MEGAN THOMPSON: Why did you run for office?
SHAUGHNESSY NAUGHTON: Well, one of the reasons was I was really concerned about the anti-science rhetoric we hear out of so many politicians and the cuts to basic research funding that I think are putting us behind, as well as hurting us economically.
MEGAN THOMPSON: Naughton believes scientists like her can inject a fresh point of view into a Congress where a majority of members have backgrounds in law, politics or business.
SHAUGHNESSY NAUGHTON: They certainly bring something to governing, but I think that we would benefit by having more people with these diverse backgrounds. Scientists are taught to solve problems. And we certainly need more problem solving and less bickering. You know, taking a fact-based approach to decision making, looking at what’s presented and basing your decisions on that rather than some preconceived notion.
MEGAN THOMPSON: But so far, the group hasn’t found a Republican it can support.
MEGAN THOMPSON: You are, at this point, only supporting Democrats. Why is that?
SHAUGHNESSY NAUGHTON: Well, although we do want to see more Republicans act on combating climate change, currently the difference in the two parties’ platforms is hard to ignore. And so we did feel that we had to pick a team.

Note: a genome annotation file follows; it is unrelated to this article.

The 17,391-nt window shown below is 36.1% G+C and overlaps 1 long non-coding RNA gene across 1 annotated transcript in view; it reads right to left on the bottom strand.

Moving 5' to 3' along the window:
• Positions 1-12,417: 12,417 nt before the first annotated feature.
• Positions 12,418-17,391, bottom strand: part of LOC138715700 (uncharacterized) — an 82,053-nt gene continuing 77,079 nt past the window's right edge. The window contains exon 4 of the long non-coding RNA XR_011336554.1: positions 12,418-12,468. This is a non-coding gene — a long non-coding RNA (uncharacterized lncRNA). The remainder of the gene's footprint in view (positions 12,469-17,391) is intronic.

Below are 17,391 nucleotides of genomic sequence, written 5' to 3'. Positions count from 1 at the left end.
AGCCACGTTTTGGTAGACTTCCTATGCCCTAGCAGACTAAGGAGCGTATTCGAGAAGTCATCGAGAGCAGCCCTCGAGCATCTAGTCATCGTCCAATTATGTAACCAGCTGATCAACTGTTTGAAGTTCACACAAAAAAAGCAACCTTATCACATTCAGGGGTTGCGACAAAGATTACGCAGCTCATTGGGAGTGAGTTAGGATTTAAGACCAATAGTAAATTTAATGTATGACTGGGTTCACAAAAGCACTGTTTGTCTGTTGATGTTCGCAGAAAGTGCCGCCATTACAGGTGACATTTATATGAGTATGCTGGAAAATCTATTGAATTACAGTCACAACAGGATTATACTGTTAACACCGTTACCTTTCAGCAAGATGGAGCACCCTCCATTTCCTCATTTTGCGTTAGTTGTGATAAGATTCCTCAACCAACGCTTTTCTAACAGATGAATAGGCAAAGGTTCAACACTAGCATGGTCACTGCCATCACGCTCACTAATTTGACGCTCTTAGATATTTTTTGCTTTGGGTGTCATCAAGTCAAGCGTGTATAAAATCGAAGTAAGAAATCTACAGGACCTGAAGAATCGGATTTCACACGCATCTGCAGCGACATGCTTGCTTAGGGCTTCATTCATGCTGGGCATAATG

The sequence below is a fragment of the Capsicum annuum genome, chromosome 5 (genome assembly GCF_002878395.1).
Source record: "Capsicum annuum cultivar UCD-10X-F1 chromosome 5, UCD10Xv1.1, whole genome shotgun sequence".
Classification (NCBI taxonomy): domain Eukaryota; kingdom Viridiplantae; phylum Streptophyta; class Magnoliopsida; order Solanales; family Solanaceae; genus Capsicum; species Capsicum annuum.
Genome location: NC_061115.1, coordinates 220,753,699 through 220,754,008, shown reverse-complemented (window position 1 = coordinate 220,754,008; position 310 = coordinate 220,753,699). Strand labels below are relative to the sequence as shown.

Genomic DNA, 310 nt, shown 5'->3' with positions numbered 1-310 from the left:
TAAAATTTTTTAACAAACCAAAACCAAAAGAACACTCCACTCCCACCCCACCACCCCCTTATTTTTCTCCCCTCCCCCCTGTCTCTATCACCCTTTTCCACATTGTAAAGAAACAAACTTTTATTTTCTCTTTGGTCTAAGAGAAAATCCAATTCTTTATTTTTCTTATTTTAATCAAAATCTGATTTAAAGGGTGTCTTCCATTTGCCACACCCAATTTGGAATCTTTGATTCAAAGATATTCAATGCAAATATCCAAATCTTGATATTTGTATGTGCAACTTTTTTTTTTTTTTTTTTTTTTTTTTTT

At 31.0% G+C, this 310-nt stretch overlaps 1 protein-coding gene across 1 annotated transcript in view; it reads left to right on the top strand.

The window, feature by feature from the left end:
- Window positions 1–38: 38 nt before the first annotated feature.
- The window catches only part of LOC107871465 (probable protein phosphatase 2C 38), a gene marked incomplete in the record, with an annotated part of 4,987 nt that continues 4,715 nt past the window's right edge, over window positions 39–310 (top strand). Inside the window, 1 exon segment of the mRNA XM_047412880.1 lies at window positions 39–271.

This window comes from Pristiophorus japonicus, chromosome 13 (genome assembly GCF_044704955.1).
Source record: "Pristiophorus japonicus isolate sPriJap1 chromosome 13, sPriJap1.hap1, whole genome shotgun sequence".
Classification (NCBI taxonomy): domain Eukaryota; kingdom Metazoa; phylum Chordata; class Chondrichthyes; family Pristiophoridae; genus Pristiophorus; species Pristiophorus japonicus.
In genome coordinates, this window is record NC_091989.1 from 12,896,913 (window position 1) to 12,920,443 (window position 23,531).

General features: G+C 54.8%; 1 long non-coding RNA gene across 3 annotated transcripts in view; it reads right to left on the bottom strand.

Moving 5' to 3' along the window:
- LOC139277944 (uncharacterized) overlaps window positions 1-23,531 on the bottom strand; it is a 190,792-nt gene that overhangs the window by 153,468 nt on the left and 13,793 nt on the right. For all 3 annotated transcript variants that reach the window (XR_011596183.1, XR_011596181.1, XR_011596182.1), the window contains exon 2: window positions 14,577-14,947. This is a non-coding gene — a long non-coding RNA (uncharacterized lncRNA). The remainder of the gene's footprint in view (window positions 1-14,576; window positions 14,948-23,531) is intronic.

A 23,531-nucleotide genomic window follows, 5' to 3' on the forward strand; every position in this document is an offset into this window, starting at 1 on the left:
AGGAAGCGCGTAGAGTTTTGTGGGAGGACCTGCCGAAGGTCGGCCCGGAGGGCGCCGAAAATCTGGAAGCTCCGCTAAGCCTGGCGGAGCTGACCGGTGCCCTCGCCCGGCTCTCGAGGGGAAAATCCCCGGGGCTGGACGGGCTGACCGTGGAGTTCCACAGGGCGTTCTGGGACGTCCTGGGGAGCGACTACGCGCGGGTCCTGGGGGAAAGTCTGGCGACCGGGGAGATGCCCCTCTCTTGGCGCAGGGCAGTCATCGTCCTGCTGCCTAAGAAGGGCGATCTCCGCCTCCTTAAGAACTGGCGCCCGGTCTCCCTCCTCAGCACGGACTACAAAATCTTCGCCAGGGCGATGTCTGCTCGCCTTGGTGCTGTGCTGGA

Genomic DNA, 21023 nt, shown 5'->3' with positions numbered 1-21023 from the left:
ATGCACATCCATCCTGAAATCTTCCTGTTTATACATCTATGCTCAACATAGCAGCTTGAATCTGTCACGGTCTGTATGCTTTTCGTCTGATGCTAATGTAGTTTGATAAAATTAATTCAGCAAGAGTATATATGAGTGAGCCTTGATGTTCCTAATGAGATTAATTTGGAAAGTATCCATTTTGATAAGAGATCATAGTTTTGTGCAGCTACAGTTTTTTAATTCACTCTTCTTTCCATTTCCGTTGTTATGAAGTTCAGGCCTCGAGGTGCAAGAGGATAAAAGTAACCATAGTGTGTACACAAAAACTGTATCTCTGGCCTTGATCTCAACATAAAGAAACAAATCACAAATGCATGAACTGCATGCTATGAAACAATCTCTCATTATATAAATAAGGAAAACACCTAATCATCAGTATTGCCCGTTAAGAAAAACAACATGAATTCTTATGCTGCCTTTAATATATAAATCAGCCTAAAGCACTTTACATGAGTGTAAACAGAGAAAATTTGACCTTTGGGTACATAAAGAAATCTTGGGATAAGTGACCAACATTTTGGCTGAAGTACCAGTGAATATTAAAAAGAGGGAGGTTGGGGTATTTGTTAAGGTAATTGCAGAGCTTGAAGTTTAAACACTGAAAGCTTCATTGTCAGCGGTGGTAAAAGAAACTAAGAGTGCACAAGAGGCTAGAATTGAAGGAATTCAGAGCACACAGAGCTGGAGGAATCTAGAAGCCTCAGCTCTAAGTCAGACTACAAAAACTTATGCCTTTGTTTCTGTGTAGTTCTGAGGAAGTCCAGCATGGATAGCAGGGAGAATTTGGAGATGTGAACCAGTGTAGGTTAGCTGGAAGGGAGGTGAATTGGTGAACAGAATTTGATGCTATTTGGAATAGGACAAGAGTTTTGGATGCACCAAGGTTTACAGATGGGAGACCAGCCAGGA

MEGAN THOMPSON: A role model for these politically-inclined scientists is Rush Holt, a physicist who represented his New Jersey district for 16 years in the House of Representatives. He’s now the CEO of the American Association for the Advancement of Science, which has 110,000 members.
RUSH HOLT: They’re beginning to say, “Well, have we really entered an evidence-free era? A post-fact era? Why is so much policy made apparently on ideological assertion rather than scientifically validated evidence?”